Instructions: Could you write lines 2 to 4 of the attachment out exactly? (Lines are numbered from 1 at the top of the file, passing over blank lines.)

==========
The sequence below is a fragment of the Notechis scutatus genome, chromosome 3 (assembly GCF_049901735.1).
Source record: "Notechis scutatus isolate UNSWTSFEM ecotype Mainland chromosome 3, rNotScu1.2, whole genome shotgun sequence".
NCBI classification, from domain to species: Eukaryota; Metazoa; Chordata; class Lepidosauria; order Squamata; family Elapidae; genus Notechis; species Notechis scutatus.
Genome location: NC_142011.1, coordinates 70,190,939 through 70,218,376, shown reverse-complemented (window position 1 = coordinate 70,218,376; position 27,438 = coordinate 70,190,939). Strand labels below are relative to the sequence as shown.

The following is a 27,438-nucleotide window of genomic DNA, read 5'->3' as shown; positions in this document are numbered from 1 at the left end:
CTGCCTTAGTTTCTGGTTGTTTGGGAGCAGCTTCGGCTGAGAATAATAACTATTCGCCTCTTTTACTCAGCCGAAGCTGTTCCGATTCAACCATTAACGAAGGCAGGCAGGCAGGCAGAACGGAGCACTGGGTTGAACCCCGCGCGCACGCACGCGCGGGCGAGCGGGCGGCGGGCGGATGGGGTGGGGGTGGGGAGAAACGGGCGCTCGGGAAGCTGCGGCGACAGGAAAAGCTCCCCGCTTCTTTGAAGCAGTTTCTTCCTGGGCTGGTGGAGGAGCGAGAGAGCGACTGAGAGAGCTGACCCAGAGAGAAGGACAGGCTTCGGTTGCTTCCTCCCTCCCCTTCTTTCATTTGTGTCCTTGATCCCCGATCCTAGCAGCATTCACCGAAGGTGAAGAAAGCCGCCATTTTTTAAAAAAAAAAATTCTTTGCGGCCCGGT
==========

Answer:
Source record: "Notechis scutatus isolate UNSWTSFEM ecotype Mainland chromosome 3, rNotScu1.2, whole genome shotgun sequence".
NCBI classification, from domain to species: Eukaryota; Metazoa; Chordata; class Lepidosauria; order Squamata; family Elapidae; genus Notechis; species Notechis scutatus.
Genome location: NC_142011.1, coordinates 70,190,939 through 70,218,376, shown reverse-complemented (window position 1 = coordinate 70,218,376; position 27,438 = coordinate 70,190,939). Strand labels below are relative to the sequence as shown.